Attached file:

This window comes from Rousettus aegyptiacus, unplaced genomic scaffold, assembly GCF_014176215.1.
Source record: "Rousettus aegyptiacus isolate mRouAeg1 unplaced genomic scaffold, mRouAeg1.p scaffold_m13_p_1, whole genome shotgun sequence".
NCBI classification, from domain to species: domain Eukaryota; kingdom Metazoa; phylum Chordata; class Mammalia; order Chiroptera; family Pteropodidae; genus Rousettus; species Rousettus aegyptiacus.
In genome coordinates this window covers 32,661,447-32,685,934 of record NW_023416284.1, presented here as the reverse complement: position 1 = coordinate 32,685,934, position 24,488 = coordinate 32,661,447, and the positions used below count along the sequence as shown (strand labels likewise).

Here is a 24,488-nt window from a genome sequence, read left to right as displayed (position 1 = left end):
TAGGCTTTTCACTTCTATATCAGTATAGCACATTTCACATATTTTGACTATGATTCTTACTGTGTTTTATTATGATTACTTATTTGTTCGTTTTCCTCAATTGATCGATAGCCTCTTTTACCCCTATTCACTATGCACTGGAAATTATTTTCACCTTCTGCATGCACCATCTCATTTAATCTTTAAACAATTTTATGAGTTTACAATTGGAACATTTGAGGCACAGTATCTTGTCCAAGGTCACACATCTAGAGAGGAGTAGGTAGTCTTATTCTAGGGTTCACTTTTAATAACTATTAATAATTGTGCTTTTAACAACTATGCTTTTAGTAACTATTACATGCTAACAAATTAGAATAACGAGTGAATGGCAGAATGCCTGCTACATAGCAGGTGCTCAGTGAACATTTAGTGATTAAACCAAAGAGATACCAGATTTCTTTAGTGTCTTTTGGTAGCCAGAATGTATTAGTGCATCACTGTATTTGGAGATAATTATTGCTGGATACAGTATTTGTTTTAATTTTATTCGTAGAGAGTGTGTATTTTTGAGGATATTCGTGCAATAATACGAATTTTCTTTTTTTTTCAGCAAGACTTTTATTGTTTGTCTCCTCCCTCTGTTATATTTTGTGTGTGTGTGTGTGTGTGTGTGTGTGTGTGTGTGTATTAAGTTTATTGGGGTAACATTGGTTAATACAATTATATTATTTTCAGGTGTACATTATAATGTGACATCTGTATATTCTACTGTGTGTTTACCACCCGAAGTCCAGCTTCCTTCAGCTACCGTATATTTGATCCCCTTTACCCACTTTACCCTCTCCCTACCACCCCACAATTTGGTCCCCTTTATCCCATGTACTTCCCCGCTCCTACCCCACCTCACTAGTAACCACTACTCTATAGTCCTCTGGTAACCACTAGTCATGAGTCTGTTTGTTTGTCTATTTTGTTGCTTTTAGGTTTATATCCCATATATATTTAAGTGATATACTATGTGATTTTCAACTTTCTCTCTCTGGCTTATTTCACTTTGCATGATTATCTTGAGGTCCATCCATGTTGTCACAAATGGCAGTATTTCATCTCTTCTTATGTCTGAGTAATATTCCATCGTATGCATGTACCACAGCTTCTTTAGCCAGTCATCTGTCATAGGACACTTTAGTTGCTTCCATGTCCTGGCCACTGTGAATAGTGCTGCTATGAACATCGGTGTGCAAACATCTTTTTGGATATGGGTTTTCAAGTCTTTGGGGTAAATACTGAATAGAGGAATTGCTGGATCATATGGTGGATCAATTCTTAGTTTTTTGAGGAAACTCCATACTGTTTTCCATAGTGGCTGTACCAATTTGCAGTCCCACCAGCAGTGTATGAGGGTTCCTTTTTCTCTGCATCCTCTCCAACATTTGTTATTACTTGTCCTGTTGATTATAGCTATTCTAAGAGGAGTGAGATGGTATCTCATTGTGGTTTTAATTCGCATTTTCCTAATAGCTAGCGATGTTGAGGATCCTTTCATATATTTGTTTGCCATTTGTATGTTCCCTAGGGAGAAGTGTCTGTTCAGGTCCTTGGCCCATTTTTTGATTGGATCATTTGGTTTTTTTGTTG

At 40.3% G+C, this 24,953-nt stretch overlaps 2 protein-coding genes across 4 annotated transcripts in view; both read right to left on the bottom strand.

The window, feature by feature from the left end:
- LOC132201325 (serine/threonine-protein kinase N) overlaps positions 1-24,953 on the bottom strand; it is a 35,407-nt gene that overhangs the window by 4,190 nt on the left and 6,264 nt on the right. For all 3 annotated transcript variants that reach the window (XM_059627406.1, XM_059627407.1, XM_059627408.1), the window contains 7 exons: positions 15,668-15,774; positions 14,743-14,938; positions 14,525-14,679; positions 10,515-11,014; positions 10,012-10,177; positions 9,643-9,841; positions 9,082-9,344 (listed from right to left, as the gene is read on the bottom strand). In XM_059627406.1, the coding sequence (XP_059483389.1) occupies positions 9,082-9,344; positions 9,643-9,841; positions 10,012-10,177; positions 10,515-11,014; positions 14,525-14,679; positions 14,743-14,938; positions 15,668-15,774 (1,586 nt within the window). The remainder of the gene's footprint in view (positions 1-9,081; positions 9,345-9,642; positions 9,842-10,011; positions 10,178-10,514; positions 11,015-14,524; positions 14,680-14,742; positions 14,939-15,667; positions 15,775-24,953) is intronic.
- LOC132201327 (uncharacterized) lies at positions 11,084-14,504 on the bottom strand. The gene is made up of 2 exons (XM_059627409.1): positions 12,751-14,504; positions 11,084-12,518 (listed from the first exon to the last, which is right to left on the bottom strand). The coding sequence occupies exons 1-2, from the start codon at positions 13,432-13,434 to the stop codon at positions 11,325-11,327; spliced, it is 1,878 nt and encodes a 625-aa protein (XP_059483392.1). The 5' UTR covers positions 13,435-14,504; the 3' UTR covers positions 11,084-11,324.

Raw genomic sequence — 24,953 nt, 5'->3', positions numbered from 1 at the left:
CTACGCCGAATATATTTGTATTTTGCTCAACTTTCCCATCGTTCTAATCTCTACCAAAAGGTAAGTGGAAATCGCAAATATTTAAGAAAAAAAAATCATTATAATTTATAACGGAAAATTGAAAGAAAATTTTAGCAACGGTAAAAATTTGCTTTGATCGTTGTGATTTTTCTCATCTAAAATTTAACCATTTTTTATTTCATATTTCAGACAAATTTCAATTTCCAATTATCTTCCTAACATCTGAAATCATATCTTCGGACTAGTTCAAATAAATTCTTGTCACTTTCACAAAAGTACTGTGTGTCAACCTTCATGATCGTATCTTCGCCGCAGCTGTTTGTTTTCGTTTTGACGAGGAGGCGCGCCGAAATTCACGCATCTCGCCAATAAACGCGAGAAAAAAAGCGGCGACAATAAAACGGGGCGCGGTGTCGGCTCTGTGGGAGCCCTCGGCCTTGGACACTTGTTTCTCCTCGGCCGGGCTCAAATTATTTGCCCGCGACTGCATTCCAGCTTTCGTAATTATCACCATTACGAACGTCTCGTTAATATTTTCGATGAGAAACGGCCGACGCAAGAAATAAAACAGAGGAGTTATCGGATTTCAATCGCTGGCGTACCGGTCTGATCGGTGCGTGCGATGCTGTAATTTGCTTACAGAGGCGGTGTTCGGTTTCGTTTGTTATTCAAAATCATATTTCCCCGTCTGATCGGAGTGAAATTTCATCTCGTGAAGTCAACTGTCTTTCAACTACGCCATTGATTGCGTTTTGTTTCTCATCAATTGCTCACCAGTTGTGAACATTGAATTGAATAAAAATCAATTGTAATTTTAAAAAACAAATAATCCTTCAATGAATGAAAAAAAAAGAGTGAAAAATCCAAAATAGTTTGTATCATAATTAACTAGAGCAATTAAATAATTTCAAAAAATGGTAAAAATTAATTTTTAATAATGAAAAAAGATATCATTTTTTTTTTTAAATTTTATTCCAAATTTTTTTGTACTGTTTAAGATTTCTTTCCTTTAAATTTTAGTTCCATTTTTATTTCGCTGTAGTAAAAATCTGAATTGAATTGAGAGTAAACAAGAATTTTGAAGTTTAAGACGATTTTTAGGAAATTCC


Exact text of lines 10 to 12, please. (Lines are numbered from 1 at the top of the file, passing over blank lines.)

- LOC132201327 (uncharacterized) lies at positions 11,084-14,504 on the bottom strand. The gene is made up of 2 exons (XM_059627409.1): positions 12,751-14,504; positions 11,084-12,518 (listed from the first exon to the last, which is right to left on the bottom strand). The coding sequence occupies exons 1-2, from the start codon at positions 13,432-13,434 to the stop codon at positions 11,325-11,327; spliced, it is 1,878 nt and encodes a 625-aa protein (XP_059483392.1). The 5' UTR covers positions 13,435-14,504; the 3' UTR covers positions 11,084-11,324.

Raw genomic sequence — 24,953 nt, 5'->3', positions numbered from 1 at the left:
CTACGCCGAATATATTTGTATTTTGCTCAACTTTCCCATCGTTCTAATCTCTACCAAAAGGTAAGTGGAAATCGCAAATATTTAAGAAAAAAAAATCATTATAATTTATAACGGAAAATTGAAAGAAAATTTTAGCAACGGTAAAAATTTGCTTTGATCGTTGTGATTTTTCTCATCTAAAATTTAACCATTTTTTATTTCATATTTCAGACAAATTTCAATTTCCAATTATCTTCCTAACATCTGAAATCATATCTTCGGACTAGTTCAAATAAATTCTTGTCACTTTCACAAAAGTACTGTGTGTCAACCTTCATGATCGTATCTTCGCCGCAGCTGTTTGTTTTCGTTTTGACGAGGAGGCGCGCCGAAATTCACGCATCTCGCCAATAAACGCGAGAAAAAAAGCGGCGACAATAAAACGGGGCGCGGTGTCGGCTCTGTGGGAGCCCTCGGCCTTGGACACTTGTTTCTCCTCGGCCGGGCTCAAATTATTTGCCCGCGACTGCATTCCAGCTTTCGTAATTATCACCATTACGAACGTCTCGTTAATATTTTCGATGAGAAACGGCCGACGCAAGAAATAAAACAGAGGAGTTATCGGATTTCAATCGCTGGCGTACCGGTCTGATCGGTGCGTGCGATGCTGTAATTTGCTTACAGAGGCGGTGTTCGGTTTCGTTTGTTATTCAAAATCATATTTCCCCGTCTGATCGGAGTGAAATTTCATCTCGTGAAGTCAACTGTCTTTCAACTACGCCATTGATTGCGTTTTGTTTCTCATCAATTGCTCACCAGTTGTGAACATTGAATTGAATAAAAATCAATTGTAATTTTAAAAAACAAATAATCCTTCAATGAATGAAAAAAAAAGAGTGAAAAATCCAAAATAGTTTGTATCATAATTAACTAGAGCAATTAAATAATTTCAAAAAATGGTAAAAATTAATTTTTAATAATGAAAAAAGATATCATTTTTTTTTTTAAATTTTATTCCAAATTTTTTTGTACTGTTTAAGATTTCTTTCCTTTAAATTTTAGTTCCATTTTTATTTCGCTGTAGTAAAAATCTGAATTGAATTGAGAGTAAACAAGAATTTTGAAGTTTAAGACGATTTTTAGGAAATTCC